Yes, my career started very early. And when I entered the school, you know, it was clearly explained to me that I was going to study with different teachers, so maybe someday I’ll become as accomplished as they are. When I look back at that time in my life now I can say, “Yes, that was different!”

Then I was made professor of the piano department and I continued teaching until I was 19, so I taught there for four years. But my touring became really, really intense at that point. I was all over – not just in Brazil, but the whole of South America.

So your studies were pretty much over by that point?

I mean, I also had studied classical music. I studied with Amildon Godoy and Amaral Vieira. Goday has a kind of classic French technique, so I studied with him. He was the one who had asked me to teach at CLAM. The school still has all my work, like all of my music notations, all my handwritten work. But I help to create the syllabus for the school.

At that age? Wow, that’s impressive.

Yes, I helped create the syllabus and method books, which is something that they use until today and I was a part of that. So, I continued teaching, but I was also performing at night and playing with my trio in different clubs in São Paulo, where I’m from in Brazil. I was also directing some modern ensembles until, at age 17, I was invited to tour with the singer-songwriter Toquinho and the lyricist Vinicius de Moraes, one of the greatest in bossa nova Brazilian music. We were touring extensively, travelling all over South America. I knew I wanted to come to America, though. I knew that at this point.

Right, right. Again – you really hit the ground running!

And then when I moved to New York, I continued study at Juilliard with Olegna Fuschi, but all throughout the ’90s, you know, I was teaching at Manhattan School of Music and elsewhere.

That was right around when you joined Steps Ahead, yes?

I was asked to become part of Steps Ahead in 1982, yes.

And, of course, you eventually were working with Michael  and Randy Brecker.

Yeah – Randy Brecker, Michael Brecker. It was great, it was a fantastic time. Amanda was my very first record, named after my daughter with Randy Brecker.

While your early career was distinguished by working alongside all of these legendary, iconic figures, soon your own solo projects were garnering significant attention. You’ve already topped the jazz charts in countries around the world and won a Grammy for Made in Brazil, but the new release, Dance of Time may represent a new high for your career.

It’s been fantastic to see how the album has been received. I’m very proud of the music, you know? It’s great to be where I am today and to have achieved all I’ve been able to in my career.

Obviously you have a very busy recording and touring schedule. Do you still conduct any private lessons, or master classes? Do you have any time these days for teaching or is that no longer part of your life?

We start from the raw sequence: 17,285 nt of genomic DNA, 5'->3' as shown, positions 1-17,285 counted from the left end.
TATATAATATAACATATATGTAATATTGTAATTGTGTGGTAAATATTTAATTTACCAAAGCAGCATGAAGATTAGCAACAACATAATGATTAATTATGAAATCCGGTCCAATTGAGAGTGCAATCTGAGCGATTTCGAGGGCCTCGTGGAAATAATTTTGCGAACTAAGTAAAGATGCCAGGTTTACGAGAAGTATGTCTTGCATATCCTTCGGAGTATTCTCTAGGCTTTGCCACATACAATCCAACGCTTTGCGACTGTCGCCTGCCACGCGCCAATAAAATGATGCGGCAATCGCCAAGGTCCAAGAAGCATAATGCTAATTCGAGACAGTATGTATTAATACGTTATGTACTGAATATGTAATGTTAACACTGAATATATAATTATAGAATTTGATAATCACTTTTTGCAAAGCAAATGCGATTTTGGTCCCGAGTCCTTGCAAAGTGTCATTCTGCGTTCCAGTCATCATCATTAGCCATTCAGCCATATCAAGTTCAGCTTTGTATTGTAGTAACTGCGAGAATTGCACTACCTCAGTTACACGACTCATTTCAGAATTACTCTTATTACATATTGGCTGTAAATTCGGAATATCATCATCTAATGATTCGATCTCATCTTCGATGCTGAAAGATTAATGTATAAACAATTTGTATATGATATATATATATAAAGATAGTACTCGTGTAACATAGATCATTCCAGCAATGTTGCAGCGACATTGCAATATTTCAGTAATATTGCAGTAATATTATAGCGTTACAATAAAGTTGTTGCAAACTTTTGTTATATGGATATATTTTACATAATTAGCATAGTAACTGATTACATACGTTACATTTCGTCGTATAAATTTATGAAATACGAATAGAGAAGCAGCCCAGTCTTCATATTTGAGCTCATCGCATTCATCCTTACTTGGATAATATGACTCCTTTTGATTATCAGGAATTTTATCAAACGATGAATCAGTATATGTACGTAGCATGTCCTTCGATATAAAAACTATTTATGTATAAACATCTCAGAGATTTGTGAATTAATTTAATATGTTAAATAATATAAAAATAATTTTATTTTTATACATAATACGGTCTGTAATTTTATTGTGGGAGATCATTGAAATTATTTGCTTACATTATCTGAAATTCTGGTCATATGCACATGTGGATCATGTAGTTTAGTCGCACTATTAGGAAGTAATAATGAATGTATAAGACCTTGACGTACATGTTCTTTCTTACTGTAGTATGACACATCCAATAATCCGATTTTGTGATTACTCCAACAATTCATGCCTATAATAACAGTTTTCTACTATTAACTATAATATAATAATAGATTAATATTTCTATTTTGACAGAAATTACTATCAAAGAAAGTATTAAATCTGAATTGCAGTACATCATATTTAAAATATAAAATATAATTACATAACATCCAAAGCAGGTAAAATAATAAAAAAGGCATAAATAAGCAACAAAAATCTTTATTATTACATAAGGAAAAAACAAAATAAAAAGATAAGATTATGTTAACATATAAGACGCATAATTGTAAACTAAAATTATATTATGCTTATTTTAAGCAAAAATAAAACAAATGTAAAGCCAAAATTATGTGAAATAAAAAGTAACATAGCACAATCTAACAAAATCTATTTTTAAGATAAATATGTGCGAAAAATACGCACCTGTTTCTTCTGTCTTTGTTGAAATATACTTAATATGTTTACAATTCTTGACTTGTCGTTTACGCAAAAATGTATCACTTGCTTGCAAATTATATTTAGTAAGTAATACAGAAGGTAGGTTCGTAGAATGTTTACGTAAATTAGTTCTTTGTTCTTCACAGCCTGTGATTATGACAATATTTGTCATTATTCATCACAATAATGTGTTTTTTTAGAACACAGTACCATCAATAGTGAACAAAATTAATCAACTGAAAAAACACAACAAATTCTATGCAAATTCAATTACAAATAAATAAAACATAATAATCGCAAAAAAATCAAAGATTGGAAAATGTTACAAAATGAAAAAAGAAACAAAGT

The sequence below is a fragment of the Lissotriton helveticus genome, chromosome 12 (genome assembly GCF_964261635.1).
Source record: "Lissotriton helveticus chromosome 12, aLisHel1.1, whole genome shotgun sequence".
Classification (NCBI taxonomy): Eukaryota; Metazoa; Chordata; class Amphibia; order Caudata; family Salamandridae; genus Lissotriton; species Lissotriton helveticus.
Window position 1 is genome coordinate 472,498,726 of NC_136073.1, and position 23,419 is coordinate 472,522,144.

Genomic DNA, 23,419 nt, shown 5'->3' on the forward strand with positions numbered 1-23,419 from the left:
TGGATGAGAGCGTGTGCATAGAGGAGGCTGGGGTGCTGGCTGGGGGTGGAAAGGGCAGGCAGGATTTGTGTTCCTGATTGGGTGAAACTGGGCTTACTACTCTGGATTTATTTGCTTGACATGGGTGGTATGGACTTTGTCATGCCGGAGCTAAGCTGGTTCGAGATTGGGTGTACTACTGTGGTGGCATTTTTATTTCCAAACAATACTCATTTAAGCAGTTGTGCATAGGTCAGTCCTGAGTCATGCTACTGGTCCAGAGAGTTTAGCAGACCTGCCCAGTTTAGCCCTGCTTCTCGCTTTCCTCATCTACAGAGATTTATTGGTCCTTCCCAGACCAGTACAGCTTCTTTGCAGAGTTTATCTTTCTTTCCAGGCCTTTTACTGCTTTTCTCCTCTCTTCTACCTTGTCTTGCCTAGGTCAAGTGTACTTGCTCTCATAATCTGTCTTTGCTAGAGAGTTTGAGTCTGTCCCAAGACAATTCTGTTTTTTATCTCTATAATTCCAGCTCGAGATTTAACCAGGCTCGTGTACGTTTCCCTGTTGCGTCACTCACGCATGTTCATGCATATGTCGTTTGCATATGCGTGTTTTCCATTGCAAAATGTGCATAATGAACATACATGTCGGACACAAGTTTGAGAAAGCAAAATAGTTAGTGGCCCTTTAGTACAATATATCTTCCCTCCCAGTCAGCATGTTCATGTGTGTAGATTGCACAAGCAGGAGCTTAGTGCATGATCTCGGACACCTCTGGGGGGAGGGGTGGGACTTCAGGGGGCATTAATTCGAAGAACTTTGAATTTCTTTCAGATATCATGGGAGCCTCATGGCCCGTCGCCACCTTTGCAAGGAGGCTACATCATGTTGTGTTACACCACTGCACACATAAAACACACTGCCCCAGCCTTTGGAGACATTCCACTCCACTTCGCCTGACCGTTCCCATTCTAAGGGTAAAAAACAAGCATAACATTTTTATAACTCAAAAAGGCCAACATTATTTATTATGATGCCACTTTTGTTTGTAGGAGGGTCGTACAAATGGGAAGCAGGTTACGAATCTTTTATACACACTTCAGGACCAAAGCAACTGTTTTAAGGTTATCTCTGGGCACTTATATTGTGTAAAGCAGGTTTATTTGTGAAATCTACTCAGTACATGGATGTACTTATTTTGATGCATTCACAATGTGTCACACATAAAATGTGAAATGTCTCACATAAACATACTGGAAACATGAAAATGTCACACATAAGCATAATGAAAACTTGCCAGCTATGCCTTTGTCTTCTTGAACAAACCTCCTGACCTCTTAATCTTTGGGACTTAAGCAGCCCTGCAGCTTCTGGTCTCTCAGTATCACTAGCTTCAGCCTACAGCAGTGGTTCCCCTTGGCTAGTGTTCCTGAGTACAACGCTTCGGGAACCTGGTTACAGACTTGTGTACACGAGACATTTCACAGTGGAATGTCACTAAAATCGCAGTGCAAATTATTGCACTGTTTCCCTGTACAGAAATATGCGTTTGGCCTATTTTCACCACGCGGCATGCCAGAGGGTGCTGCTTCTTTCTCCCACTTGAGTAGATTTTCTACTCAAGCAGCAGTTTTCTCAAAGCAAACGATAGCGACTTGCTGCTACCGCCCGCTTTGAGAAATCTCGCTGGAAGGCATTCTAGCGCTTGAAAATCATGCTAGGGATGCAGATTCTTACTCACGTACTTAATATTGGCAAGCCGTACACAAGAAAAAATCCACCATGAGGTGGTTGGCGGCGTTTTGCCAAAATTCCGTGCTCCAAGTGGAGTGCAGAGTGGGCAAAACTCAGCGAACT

For the most part, I stopped doing that. You know, because I really didn’t have time. In fact, I was very recently offered a very prestigious teaching position, but I couldn’t accept because of my schedule.

I have done some teaching throughout the years on some special occasions – you know, very special occasions. I will do a residency of three, four days or I’ll do a master class, but it’s something that has to fit my schedule.

I very much enjoyed music education – the part of sharing the music and being around the students and helping them to develop and guiding them. I love that aspect. It’s just that my life has been so… with recording, touring I’m very, very busy and I had to kind of “retire” from teaching.

Going back to when you were doing more regular at teaching, what formats then and now did you find most enjoyable and most effective: one on one lessons, classroom format, master classes?

Well, I enjoyed all of the different aspects of each one of those things. For example, the one-to-one [format] is something so intimate that I can really go inside and really develop something with the student or show them something that’s really close to me. So, that’s quite special, especially for a student.

But I enjoyed very much when we did work with ensembles, having piano, bass, drums, guitar and horns. Just guiding them or helping with arranging, or helping with the sets of dialogue – you know, the conversation aspect of the music and how to listen and how to respond. And that aspect is very fun for me. And the master classes I think are wonderful, too. I mean, even in the master classes I can get pretty technical when I’m teaching. We can go deeply into subjects that the students may want to discuss at length – say, we’ll talk about the modes or substitutions and when to apply them. And then I can bring some of the kids up or a demo, myself. I mean, it’s fun. So, they’re all… all of it is great. As long as we’re dealing with music we’re doing great, right?

Absolutely. In terms of what when you’re guiding or mentoring younger musicians, or I guess musicians of any age, what do you find to be the most rewarding aspect of that process?

Well, it’s so rewarding to see the development of a young musician, the musical development. And when I see… for example when I see the result of the work both the student and I put in it’s very gratifying, because teaching is such an art. To me, a great teacher communicates with the students – that’s the main thing. To be a great teacher, it’s not necessary to be someone who’s on the world stage.

When I hear [the students’] progress and see their interest is rewarded when they develop, and to see also their excitement – it’s wonderful. They can hear what they’ve been reaching for in their own development. It’s very rewarding.

Absolutely. So, for our readers out there who are music educators, do you have any words of advice or encouragement, or just observations that you like to share?

I have so much appreciation for everyone who teaches and aspires to teach. I think teachers are so incredibly important in the life of the student. We, as teachers, don’t give… we cannot offer talent to a person, but we can abbreviate the time it would take this person to reach his or her greatest potential.

So, I think it’s very important there are other teachers who can reach each one of the students by recognizing which direction they’re going in and trying to open up possibilities to each one of them, according to what we sense is where they can ultimately go.

A very good point. Eliane, I want to thank you once again for taking the time to talk. I know that you have a very busy schedule.

Please, it’s my pleasure! Thank you so much and good luck. I’m really happy to be a part of JAZZed.